Griva: That’s absolutely correct. There’s much more interaction in the early phases between software/hardware design, as well as mechanics, than a few years ago. In particular, we see a strong need for knowledge about batteries in wireless, because one affects the other. The duration of the battery for a self-sustaining IoT device is critical. Also, the software that runs, and which is able to switch on and off and put it in a deep, deep sleep mode, impacts performance and the drain from batteries. So how can you put all these things together from the beginning? It’s really, really tough. And so you end up having a hardware design much earlier. In the past, you would have a round of three or four prototypes, and the fourth prototype — what we call P4 — was the last one before going into mass production. Now maybe you have P10, because things cannot be tested in the early phases. And I’m really scared about AI algorithms going into that and executing programs in real-time from one node to another, because this complexity of systems can only be tested in the very late phases of the overall design phase. Unfortunately, that also can impact the choice of the components and even the microprocessor in the early phases. So we need to find a way of modeling these kinds of things much better. Otherwise, the test and validation efforts in the different phases will explode, and the cost of the solution will explode, and it will a negative impact on the stability and availability of those devices.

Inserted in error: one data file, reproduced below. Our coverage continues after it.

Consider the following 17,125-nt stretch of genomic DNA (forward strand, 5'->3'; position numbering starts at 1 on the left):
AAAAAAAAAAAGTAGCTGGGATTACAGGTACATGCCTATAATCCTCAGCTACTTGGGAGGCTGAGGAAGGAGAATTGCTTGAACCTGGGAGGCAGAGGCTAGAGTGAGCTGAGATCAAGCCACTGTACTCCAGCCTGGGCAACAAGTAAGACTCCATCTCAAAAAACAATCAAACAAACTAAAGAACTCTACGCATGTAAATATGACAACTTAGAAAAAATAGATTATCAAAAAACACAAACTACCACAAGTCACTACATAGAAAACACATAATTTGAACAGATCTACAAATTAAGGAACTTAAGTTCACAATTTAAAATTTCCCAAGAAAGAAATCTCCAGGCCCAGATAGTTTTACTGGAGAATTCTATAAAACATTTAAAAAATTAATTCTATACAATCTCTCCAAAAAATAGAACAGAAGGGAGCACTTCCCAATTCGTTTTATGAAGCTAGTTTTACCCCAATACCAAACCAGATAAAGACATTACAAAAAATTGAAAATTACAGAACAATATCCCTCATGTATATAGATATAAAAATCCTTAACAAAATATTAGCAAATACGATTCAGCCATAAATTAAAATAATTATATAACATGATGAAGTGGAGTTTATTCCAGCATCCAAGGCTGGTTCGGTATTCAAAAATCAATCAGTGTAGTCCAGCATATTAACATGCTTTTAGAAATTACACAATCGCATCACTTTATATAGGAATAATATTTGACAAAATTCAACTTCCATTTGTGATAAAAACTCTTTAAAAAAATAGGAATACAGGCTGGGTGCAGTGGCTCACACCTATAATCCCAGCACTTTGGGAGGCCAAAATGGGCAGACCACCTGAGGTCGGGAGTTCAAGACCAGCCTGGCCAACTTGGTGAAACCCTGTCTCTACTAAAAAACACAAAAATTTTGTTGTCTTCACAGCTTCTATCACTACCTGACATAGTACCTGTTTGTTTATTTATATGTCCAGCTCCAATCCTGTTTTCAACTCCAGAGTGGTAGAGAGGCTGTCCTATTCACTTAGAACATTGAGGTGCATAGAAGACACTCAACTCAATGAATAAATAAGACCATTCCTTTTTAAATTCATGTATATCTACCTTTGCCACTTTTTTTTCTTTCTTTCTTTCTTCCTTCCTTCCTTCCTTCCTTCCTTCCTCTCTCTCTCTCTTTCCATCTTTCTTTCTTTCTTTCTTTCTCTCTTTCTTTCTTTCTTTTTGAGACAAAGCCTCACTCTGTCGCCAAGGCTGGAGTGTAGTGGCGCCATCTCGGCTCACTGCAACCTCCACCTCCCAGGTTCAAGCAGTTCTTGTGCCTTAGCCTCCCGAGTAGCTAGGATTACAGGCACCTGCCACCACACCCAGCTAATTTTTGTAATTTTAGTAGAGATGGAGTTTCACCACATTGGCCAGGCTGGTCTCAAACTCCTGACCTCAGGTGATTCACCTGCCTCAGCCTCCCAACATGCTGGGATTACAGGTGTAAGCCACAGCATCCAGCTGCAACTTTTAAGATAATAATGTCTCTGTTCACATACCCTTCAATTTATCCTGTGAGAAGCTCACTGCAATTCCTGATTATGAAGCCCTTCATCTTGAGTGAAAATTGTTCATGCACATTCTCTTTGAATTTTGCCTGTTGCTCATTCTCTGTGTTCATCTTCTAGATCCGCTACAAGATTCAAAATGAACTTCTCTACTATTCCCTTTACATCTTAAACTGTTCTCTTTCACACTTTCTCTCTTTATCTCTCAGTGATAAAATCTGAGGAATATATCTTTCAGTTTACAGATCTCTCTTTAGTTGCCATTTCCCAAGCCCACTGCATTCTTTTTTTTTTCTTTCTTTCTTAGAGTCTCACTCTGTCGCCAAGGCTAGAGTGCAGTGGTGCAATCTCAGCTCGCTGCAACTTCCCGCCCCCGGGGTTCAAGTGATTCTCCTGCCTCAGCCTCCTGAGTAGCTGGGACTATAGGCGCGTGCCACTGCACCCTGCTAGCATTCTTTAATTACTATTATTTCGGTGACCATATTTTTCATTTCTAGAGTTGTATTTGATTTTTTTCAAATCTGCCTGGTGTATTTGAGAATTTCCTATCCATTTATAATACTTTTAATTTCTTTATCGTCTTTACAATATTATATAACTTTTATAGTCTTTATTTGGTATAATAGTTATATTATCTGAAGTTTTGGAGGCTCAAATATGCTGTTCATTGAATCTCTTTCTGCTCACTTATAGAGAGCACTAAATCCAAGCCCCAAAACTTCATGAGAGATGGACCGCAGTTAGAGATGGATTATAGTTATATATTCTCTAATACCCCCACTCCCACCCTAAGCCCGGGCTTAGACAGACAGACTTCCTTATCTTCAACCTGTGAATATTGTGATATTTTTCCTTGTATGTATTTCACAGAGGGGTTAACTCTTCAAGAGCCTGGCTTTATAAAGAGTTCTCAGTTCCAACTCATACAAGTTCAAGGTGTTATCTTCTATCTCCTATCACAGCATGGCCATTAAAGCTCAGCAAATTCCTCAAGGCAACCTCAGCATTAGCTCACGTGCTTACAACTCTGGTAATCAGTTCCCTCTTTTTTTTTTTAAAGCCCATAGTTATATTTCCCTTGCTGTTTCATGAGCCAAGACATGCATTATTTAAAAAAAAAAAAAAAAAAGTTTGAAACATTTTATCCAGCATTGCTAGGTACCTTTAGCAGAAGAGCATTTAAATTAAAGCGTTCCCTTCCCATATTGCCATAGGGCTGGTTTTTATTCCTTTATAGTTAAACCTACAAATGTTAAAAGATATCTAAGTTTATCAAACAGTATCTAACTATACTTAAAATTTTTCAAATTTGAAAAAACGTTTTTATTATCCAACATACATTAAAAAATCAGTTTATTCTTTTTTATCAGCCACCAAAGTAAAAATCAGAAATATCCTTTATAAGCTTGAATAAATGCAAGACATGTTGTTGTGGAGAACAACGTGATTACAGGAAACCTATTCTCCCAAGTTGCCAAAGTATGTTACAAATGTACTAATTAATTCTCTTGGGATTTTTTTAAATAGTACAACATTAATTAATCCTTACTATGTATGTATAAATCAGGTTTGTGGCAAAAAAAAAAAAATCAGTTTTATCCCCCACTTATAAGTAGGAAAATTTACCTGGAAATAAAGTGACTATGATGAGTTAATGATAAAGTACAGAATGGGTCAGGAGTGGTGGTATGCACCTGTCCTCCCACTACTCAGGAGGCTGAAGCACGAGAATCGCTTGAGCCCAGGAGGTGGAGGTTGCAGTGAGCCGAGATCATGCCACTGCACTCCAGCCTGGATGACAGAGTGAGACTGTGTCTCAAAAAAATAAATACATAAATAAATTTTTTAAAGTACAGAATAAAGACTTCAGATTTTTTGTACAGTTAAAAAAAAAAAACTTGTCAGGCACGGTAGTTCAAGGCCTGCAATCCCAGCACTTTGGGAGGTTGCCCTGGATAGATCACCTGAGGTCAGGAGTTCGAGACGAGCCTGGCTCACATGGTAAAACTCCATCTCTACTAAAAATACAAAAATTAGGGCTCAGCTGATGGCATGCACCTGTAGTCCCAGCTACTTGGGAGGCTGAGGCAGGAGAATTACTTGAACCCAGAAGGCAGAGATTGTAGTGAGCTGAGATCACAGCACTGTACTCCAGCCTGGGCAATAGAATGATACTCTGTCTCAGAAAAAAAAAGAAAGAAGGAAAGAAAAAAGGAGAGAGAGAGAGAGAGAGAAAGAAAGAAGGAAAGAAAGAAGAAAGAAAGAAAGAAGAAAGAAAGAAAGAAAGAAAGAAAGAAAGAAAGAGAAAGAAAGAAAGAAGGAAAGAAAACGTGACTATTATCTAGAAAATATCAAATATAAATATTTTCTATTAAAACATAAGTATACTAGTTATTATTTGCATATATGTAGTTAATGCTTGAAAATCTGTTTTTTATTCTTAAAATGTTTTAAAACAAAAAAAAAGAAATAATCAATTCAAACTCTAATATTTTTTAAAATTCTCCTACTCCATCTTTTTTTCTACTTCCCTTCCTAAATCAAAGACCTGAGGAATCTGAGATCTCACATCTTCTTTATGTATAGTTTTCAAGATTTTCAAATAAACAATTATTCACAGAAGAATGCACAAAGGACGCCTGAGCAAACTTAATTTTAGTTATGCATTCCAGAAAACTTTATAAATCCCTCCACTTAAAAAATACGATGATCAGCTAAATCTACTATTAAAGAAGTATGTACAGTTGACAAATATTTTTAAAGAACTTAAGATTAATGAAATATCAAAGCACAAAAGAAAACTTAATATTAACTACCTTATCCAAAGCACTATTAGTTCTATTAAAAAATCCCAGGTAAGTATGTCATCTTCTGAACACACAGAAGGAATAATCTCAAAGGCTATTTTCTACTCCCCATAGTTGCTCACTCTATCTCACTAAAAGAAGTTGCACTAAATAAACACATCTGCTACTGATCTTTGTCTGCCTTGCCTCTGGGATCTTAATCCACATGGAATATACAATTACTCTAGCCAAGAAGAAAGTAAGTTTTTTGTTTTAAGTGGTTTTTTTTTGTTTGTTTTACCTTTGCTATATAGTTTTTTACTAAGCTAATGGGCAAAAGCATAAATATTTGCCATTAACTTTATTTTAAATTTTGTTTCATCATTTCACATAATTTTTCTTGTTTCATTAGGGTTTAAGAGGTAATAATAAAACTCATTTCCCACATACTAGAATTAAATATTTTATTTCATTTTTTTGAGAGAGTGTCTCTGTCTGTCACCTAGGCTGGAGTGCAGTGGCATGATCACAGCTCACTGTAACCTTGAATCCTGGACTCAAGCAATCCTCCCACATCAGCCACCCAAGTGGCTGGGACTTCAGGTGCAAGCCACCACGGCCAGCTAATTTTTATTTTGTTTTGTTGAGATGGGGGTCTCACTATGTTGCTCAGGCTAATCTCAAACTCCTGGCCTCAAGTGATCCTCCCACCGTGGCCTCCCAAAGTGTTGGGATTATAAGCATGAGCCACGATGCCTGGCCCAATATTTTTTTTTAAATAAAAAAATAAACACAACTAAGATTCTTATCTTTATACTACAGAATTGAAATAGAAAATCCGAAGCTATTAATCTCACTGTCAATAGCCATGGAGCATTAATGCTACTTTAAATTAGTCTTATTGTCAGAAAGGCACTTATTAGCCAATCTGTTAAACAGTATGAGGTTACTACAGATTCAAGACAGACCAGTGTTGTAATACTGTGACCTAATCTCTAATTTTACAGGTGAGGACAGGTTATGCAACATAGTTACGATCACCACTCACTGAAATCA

Schirrmeister: A key question is at which level of abstraction you are modeling these items. Philippe Magarshack [vice president of the microcontrollers and digital ICs group at STMicroelectronics] talked about management in the fabs, where they had 3 terabytes of data being generated and thousands of robots doing tens of thousands of paths per day. You cannot model that by going down to the current of the motor in the robot with all the low-level software. So you will have hybrid abstractions, with some elements being modeled at a higher level in full detail. That’s a whole gamut of new options for how you put together your execution environment.